Below is short description by 3rd year Hull University medical student, Charlie Rowland, of his experience as an intern for EWM! Charlie won his intern place on the March 2012 Expedition & Wilderness Medicine UK Course with a great application that showed he is one to watch as he moves into the Expedition Medicine scene.
The winner of the May 2012 course will be announced on Sunday 8th April.
With all of the pressures that medical students and junior doctors are under to find foundation jobs and positions on core training posts, we could be forgiven for forgetting that the NHS only really represents part of the spectrum of opportunities that are available to us as qualified medics. For my own part (and despite the fact that becoming a doctor has been my ambition for as long as I can remember), I have often harboured a sneaking suspicion that the usual route through the NHS would not provide me with the challenges that I am after in my career. With that in mind, If there is one that I thing that I took away from the Expedition and Wilderness Medicine course that I recently had the privilege of attending as a student intern, it is that there is a hell of a lot of adventure out there for medics who go looking for it.
The course saw fifty doctors and nurses from as far afield as Australia, converge on a quiet corner of the Lake District for four days of intensive instruction and advising on the jobs available, the challenges faced and the skills required of medics working as part of an expedition team. As the ‘student intern’ on the course, it was my responsibility to time-keep the sessions so that the packed timetable ran to schedule and to help organise the equipment for the next day’s activities: A small price to pay, given that after this, I was free to participate in all of the course activities.
The course is aimed at providing medics (with an interest in the more unconventional lines of work) with a broad introduction to the field of Expedition Medicine. The programme is a mixture of lectures and practical sessions: Over the first three days we were taught about the more commonplace expedition maladies and how to manage them and introduced to some of the useful bits of kit used to treat specific conditions (I was particularly impressed by the portable recompression chamber – essentially a big, airtight, rubber sleeping bag – which can be pumped up to pressure for the treatment of acute altitude sickness). We were also introduced to important logistical and practical matters such as public health, procuring medical kits and planning evacuations. The practical sessions then covered the basic skills required of expedition members such as emergency rope-work, improvised stretcher techniques, radio and communications protocols and water purification (to name but a few).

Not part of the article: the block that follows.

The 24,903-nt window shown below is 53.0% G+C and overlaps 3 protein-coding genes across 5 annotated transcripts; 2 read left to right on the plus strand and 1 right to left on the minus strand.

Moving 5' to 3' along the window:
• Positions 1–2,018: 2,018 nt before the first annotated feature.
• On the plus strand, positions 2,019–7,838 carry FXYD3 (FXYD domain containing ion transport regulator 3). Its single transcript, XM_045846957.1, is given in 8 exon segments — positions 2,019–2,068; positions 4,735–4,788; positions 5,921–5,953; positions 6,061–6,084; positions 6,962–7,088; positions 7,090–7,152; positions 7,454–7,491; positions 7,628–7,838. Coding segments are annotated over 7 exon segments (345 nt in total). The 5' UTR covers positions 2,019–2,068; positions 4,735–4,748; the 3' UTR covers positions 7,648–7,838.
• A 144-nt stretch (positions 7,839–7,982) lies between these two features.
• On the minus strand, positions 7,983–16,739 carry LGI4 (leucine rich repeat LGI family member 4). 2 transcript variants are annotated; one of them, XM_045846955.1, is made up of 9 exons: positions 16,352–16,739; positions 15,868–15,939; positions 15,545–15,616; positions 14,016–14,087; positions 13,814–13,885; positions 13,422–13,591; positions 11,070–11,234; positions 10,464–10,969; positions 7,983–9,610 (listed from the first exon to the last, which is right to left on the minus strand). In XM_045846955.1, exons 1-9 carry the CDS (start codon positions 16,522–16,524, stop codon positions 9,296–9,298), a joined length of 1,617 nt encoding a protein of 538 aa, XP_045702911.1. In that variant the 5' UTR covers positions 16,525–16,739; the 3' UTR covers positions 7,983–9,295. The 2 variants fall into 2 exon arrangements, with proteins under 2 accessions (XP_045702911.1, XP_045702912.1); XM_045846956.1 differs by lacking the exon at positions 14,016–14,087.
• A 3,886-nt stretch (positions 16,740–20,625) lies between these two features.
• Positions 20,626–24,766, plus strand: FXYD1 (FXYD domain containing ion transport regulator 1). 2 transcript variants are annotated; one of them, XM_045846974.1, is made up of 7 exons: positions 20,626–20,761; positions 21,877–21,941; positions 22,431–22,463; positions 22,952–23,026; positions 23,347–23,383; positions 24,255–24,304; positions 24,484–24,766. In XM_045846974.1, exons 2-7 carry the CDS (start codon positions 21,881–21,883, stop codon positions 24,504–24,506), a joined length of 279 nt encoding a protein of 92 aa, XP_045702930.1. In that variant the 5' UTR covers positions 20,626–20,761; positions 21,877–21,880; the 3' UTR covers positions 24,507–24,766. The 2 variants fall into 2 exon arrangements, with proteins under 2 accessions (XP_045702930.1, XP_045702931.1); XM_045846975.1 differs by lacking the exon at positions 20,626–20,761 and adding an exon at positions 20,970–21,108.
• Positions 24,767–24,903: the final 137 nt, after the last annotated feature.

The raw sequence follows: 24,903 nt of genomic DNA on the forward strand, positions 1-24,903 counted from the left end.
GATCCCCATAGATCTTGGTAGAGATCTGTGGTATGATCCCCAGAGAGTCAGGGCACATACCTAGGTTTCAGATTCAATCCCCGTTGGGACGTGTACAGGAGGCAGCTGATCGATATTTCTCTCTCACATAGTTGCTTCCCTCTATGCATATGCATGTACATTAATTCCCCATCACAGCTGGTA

The week climaxed in a search and rescue exercise in which the lessons of the previous days were put into action. In teams, we had to navigate our way to our casualties, deal with multiple injuries and illnesses, organise a helicopter extraction over the radio and finally package up and evacuate our patients. The day tested everyone’s abilities and resolve to the limits and despite the wealth of medical expertise within the group, It was great to see so many highly skilled doctors having to work hard to read maps and communicate over the radios.
The practical and medical aspects of the course were, undeniably, brilliant fun and a great learning experience. However (at the risk of sounding a little cheesy) of more value to me was the opportunity to take in the experiences of doctors who have not followed the typical, well-worn path through medicine – at least not without having plenty of fun along the way. The week was filled with stories of challenges, adventures, successes, close shaves and catastrophes which, without fail, had me on the edge of my seat with my jaw hanging open. As a medical student who is increasingly possessed by a desire to see more of the world before settling into any kind of steady job, I found the entire experience downright inspirational.
The EWM course was a real vindication of my aspirations and the steps that I have begun to make to take myself towards them. Taking in the experiences of the EWM faculty has given me a renewed enthusiasm for what I am doing and what I am working towards and, in short, I feel I have a much clearer idea of the sorts off the directions that I want my life to take me in.
Join us on the next Expedition Medicine course….
Happy Easter everyone!
University Liaison for Expeditoin & Wilderness Medicine